Pixar’s WALL-E & Hello, Dolly (1969): Worlds Apart yet Connected at Heart

Hello, all! I’m coming at you from a very different angle today. My friend over at Movies Meet Their Match is hosting a blogathon this week celebrating Pixar films. Since Hello, Dolly is such an important element in the Pixar film WALL-E as well as a fun, exuberant movie, I thought it would be a wonderful opportunity to talk about the connection between these two award winning films.

Now, looking at the two photos above you probably think I’ve lost my mind; but remember, looks can be deceiving.

wall-e (2008)

Andrew Stanton, one of the many creative geniuses behind WALL-E, directed and co-wrote the film with Pete Docter, the current chief creative officer of Pixar. Stanton and Docter came up with the idea of a robot who was left on earth after humankind had left due to the overabundance of trash. Tasked with cleaning up the earth, WALL-E lives a life of monotony and loneliness. One day he sees another robot and falls in love. WALL-E goes after her, taking off on an exciting adventure, and brings positive change to those around him.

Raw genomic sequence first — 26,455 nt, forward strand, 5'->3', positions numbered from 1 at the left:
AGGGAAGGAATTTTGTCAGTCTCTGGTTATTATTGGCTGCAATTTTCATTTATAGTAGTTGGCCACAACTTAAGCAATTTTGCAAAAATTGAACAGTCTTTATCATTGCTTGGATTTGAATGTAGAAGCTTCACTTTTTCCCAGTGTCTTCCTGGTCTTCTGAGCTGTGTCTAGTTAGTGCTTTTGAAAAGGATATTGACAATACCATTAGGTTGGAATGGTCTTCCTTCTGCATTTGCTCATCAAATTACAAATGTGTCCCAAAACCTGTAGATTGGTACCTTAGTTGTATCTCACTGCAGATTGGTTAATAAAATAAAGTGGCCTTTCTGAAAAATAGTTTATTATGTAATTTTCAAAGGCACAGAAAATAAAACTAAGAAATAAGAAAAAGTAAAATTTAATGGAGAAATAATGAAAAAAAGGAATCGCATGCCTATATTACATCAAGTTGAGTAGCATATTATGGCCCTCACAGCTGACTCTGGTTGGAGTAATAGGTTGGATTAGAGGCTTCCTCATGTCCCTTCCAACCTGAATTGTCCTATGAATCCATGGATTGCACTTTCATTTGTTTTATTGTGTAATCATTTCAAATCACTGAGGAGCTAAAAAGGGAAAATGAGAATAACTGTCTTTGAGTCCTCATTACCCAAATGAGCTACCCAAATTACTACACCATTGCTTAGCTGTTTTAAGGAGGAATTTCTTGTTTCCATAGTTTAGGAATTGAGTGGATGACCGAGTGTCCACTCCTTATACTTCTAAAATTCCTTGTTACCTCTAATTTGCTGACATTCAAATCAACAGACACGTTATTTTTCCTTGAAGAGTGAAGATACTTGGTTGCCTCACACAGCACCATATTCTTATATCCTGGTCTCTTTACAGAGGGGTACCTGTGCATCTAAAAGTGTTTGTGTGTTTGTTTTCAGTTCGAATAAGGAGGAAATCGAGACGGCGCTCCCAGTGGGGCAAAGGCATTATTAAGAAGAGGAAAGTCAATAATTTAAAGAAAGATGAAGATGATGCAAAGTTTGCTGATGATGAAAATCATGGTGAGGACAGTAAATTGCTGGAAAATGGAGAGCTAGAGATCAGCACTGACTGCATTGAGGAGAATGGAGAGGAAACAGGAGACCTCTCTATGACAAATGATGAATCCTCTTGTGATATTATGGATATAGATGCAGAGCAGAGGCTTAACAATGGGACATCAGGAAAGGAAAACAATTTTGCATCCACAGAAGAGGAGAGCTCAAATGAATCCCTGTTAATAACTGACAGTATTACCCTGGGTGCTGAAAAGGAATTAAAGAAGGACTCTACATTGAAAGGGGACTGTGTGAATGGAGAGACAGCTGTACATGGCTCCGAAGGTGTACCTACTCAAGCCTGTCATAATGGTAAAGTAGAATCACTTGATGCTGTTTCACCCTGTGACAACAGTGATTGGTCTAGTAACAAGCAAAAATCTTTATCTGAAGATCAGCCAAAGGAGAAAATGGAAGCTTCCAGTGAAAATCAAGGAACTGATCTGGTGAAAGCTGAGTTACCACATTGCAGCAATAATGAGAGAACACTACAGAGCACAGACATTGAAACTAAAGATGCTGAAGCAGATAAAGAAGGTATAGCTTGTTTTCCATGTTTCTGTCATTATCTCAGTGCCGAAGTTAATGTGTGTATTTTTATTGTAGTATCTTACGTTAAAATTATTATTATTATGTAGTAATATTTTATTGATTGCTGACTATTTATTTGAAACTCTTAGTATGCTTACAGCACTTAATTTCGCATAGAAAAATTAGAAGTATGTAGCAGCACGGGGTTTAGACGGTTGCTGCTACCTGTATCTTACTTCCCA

Stanton had always loved the classic film aesthetic, and for this film he knew he wanted to juxtapose sci-fi with retro. Having been involved in musical theatre in high school he knew he wanted a show tune for the opening of his film. While searching for the right fit he heard Michael Crawford sing the words “Out there” from Hello, Dolly. Stanton knew it was the one.

"I knew it was the weirdest idea I’d ever had, so I kept it to myself for a while until I felt I could better justify its use. Then I realized the song is about these two naïve guys, who’ve never left their small town, and just want to venture to the big city for one night and kiss a girl. That’s my main character!" - Andrew Stanton